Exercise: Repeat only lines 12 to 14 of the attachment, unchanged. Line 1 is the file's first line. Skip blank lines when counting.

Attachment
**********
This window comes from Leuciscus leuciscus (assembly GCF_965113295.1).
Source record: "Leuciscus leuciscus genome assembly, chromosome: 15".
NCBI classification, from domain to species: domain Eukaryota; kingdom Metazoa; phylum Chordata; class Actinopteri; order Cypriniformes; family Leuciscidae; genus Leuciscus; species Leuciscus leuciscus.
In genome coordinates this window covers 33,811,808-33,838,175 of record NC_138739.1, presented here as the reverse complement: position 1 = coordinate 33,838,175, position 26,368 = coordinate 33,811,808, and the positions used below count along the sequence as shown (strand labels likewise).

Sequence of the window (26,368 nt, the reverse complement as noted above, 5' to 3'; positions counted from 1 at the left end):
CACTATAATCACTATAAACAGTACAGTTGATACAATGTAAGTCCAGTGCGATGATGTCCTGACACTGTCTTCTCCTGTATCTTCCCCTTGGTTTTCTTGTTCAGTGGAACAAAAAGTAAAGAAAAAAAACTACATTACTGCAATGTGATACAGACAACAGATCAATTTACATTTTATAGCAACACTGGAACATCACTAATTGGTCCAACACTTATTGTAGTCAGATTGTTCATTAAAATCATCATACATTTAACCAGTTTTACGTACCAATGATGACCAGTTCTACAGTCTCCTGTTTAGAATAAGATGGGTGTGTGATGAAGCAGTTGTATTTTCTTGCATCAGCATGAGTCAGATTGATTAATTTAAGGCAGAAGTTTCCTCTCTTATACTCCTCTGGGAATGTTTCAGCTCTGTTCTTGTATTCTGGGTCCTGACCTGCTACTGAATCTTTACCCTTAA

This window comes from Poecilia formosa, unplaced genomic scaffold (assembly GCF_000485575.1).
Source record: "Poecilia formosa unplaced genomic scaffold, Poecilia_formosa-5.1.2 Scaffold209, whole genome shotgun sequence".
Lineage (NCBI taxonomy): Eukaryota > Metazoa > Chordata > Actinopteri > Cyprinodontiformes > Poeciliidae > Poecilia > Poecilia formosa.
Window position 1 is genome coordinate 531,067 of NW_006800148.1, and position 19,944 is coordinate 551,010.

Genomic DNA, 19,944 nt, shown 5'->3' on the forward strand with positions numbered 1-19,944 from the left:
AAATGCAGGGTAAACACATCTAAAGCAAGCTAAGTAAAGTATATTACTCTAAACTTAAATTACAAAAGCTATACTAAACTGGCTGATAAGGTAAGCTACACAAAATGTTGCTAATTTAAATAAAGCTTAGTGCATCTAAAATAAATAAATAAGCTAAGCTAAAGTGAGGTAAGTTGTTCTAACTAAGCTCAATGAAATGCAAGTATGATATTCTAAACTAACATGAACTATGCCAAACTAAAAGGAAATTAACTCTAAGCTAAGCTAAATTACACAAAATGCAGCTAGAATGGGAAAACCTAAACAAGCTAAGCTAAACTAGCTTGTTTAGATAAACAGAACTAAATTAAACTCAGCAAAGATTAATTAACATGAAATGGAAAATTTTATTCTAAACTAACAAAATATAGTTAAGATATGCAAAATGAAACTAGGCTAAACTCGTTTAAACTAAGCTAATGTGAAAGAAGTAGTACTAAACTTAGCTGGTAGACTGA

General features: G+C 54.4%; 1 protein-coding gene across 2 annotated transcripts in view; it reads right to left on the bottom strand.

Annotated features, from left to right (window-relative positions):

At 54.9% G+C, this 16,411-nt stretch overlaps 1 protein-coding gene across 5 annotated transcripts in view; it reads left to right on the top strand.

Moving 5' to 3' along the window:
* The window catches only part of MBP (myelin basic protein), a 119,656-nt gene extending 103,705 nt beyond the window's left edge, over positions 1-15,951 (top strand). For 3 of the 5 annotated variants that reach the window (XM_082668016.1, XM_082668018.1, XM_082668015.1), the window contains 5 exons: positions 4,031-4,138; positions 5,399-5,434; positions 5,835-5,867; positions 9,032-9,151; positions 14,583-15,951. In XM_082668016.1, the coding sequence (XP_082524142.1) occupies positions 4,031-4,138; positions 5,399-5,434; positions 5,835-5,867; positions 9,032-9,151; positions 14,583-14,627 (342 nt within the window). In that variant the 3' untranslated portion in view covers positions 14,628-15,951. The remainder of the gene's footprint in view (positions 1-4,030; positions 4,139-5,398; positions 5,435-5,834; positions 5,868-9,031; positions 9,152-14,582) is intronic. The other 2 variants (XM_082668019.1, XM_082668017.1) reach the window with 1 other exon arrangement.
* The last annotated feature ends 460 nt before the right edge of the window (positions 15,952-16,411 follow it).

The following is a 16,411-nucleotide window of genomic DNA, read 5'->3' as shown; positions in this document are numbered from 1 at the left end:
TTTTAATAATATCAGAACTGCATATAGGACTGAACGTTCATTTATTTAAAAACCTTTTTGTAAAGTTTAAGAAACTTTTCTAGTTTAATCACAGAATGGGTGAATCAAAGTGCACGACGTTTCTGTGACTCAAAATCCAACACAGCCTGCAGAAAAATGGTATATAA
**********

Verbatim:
AAATGCAGGGTAAACACATCTAAAGCAAGCTAAGTAAAGTATATTACTCTAAACTTAAATTACAAAAGCTATACTAAACTGGCTGATAAGGTAAGCTACACAAAATGTTGCTAATTTAAATAAAGCTTAGTGCATCTAAAATAAATAAATAAGCTAAGCTAAAGTGAGGTAAGTTGTTCTAACTAAGCTCAATGAAATGCAAGTATGATATTCTAAACTAACATGAACTATGCCAAACTAAAAGGAAATTAACTCTAAGCTAAGCTAAATTACACAAAATGCAGCTAGAATGGGAAAACCTAAACAAGCTAAGCTAAACTAGCTTGTTTAGATAAACAGAACTAAATTAAACTCAGCAAAGATTAATTAACATGAAATGGAAAATTTTATTCTAAACTAACAAAATATAGTTAAGATATGCAAAATGAAACTAGGCTAAACTCGTTTAAACTAAGCTAATGTGAAAGAAGTAGTACTAAACTTAGCTGGTAGACTGA

General features: G+C 54.4%; 1 protein-coding gene across 2 annotated transcripts in view; it reads right to left on the bottom strand.

Annotated features, from left to right (window-relative positions):